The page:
"It's not reasonable to walk into a networking meeting empty handed and just say, 'Do you know anyone I can talk to?' Having your background document and your list of targeted companies helps the other person help you," says Myers.
3. Take charge. "Since you set up the meeting, you have to run it the same way you'd run a meeting at the office," says Myers. That doesn't mean you have to act formal and business-like or that you have to put a presentation together. But you do have to kick it off, keep it on track and make sure you touch on everything that you need to address.
4. Stick to the schedule. If you ask for half hour of a person's time, don't exceed 30 minutes. Be respectful of the other person's availability.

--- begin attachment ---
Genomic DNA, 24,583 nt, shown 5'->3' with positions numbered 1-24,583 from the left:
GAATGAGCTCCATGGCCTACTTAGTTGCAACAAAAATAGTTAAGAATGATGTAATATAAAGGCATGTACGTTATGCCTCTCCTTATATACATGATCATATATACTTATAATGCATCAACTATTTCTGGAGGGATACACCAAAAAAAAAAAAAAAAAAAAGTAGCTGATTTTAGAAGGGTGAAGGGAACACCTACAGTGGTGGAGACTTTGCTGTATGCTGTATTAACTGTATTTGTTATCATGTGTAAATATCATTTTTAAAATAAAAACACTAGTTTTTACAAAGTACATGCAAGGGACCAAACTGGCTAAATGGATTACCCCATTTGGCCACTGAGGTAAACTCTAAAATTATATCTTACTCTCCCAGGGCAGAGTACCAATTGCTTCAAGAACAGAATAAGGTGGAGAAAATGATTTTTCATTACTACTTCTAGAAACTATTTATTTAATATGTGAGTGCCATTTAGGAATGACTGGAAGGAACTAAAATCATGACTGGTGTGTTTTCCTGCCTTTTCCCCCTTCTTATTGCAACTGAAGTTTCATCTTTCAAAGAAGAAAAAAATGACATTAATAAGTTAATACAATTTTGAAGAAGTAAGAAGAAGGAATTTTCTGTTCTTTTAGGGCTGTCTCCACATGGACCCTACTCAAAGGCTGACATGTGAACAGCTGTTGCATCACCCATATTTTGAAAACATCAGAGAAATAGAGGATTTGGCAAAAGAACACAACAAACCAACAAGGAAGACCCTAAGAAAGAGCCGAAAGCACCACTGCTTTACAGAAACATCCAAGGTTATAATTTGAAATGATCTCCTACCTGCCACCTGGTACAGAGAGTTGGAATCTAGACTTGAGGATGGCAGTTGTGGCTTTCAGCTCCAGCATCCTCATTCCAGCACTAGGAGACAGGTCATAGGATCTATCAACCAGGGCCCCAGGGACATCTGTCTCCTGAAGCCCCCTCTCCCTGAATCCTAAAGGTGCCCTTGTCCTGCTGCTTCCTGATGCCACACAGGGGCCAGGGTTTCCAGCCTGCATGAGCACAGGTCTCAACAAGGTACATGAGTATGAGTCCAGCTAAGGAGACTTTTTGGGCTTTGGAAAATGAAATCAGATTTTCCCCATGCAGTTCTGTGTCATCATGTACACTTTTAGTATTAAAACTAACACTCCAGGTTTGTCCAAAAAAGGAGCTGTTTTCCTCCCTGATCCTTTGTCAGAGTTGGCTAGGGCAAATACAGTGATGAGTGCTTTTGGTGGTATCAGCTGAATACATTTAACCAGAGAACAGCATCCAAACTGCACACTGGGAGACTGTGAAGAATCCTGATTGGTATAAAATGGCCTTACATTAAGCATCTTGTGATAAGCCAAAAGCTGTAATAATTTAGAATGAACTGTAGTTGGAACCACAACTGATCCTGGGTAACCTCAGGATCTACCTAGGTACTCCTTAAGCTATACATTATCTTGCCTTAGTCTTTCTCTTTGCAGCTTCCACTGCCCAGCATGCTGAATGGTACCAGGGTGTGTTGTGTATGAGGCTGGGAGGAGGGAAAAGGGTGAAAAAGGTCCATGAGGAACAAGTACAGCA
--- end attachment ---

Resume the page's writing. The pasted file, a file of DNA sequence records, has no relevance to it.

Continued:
5. Follow up. Don't neglect to thank your contact for his or her time after the meeting. Myers recommends using the thank-you e-mail as an opportunity to ask your contact for his or her feedback on the meeting you held.
When you land a job, make sure you share the good news with your contacts, says Myers, and tell them all that you couldn't have done it without their help.
"There's a right way to network and a wrong way to network," says Myers. "Our way is very structured, purposeful and productive. It yields great results."
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